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Principles

1. Understand who and why

2. Understand the text

3. Choose what to say

4. Slash everything else

5. Edit sentences

6. Put into logical order

7. Demolish walls of words

8. Use links in the right way

9. Rest it then test it

7. Demolish walls of words.

Solid blocks of text are intimidating. Break them up.

Use bulleted lists for items or choices

If you have a selection of different items separated by commas then try writing them as a bulleted list.

Use numbered lists for instructions

If you want people to do things in a specific order, such as following instructions, then use a numbered list.

Use visuals when they help

Here are some of the places where something visual may help:

If... Then...
Your content needs brightening up Choose a photo or graphic
You need to show two-dimensional relationships Choose a diagram
There's a standard visual representation, such as showing dates on a calendar Use the obvious representation
You need to show that this content belongs to your overall site Use branding

Try to make sure that any visual element that you use is beautiful or useful.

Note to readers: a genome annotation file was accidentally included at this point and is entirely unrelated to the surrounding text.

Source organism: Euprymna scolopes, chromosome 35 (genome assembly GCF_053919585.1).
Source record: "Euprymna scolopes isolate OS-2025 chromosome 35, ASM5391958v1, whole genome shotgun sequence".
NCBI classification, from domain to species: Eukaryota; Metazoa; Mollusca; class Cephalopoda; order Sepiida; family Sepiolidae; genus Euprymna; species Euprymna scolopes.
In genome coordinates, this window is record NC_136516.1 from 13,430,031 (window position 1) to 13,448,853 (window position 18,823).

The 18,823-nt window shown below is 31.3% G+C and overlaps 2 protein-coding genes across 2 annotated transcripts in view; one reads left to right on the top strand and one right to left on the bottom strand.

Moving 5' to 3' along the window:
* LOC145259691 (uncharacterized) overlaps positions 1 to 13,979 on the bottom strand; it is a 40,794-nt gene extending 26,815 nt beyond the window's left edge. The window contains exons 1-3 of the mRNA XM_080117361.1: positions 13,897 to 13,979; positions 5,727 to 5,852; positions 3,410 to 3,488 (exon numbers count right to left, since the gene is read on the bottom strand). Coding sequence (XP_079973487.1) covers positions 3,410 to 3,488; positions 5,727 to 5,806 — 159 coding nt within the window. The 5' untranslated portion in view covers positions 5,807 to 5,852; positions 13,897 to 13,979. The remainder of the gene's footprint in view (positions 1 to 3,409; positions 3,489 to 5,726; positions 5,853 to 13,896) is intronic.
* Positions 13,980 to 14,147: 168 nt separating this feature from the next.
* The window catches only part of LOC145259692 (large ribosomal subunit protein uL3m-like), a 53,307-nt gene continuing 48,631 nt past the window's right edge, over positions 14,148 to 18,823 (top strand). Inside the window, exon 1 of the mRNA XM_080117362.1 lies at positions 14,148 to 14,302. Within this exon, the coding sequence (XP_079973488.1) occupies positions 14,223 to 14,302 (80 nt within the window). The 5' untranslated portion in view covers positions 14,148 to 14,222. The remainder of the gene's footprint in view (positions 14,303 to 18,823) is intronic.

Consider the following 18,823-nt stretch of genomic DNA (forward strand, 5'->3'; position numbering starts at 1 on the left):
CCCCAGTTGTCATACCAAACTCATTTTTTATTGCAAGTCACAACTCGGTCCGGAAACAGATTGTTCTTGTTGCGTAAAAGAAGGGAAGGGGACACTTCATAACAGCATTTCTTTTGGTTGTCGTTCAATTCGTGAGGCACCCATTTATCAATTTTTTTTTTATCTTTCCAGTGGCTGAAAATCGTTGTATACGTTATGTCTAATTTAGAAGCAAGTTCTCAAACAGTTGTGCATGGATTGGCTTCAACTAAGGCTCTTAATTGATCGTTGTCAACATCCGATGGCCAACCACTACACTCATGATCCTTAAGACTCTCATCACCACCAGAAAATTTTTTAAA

Use tables to organise repetitive text or data

Think of tables as a collection of 'if... then' sentences. Read the first column as the 'if' part of the sentence, and the other columns as the 'then' parts. We put an example just above.

 


Tips and cautions

Screen readers, used by blind people, can't 'see' the meaning of a table. Check that your table continues to make sense when it is read row-by-row across the table.


Choosing and using photos

A great photo can lift your page; a discordant one can ruin it. PhotoUX explains how to choose and use photos.


Where from

The idea of breaking up solid blocks of text has been around since journalists started using headlines in the 1870s.


Where to find out more

Ginny Redish's book

chapter 11: Using lists and tables

chapter 13: Using illustrations effectively